# What prevents stars in globular clusters from merging over time to form a black hole?

Globular clusters are apparently very very old, and the density of these clusters appears to increase as one approaches the center of a cluster. Orbits are bound to be chaotic, since there is no particular orbital plane, unlike a spiral galaxy. From tidal effects alone it seems that over time many of the stars in the middle ought to have merged, forming new stars of greater and greater size. Eventually one should have seen supernovae occurring inside these clusters, or at least so it would seem, and there ought to be black holes in some of them. However, it appears that this does not happen, and the stars in these clusters do not merge. What is keeping this from happening?

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Angular momentum –  Andrew Apr 6 '12 at 11:01
@Andrew: wrong. Angular momentum isn’t a noticeable obstacle for contraction of globular clusters. What could prove it better than their globular (spherically symmetric) form? –  Incnis Mrsi Aug 23 '14 at 18:55

There are three things I'll try to explain in my answer. First, globular clusters actually take a long time to evolve, on the order of $10^8$ to $10^9$ years. Second, many encounters between a binary and a wandering star can eject the wanderer with only a small tightening of the binary, thereby depleting the core. Third, it's currently contested that some globular clusters actually do have black holes at their centres.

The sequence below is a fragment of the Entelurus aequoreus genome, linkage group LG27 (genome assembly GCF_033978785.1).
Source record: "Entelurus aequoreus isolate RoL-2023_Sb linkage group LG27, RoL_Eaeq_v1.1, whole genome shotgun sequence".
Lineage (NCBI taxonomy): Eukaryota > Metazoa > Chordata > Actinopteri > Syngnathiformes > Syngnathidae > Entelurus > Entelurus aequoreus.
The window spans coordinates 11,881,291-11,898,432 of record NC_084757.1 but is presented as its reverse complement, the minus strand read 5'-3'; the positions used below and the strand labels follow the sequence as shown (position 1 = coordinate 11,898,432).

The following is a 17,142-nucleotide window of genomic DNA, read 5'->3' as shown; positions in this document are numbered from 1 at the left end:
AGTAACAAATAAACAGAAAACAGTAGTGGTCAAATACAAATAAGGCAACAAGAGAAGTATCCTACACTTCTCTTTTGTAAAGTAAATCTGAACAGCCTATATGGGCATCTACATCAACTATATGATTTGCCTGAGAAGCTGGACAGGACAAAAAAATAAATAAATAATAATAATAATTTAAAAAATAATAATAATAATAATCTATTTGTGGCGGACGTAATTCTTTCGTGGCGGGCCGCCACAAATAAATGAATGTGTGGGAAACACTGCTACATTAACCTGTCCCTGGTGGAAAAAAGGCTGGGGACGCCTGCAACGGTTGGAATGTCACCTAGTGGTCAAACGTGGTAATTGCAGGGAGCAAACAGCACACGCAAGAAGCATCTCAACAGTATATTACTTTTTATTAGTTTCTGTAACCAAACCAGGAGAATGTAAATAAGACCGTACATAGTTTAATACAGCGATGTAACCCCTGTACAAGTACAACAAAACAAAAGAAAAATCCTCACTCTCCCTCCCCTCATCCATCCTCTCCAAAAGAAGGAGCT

The rough timescale for the evolution of a globular cluster is the crossing time. That is, the time an average star takes to traverse the whole cluster. The Wikipedia entry for globular clusters says "the mean value is on the order of $10^9$ years". So it would take some time to get a really big black hole to build up.
Finally, don't forget that people have already claimed to have evidence for black holes of a few thousand solar masses at the centres of M15 and $\omega$ Cen. They've also suggested such black holes at the centres of globular clusters around other galaxies. Mayall II is one candidate, orbiting Andromeda. The recent intermediate-mass black hole candidate HLX-1 seems to have a population of stars around it, so it might be a globular cluster (but it might also be the stripped core of a galaxy that recently interacted with ESO 243-49).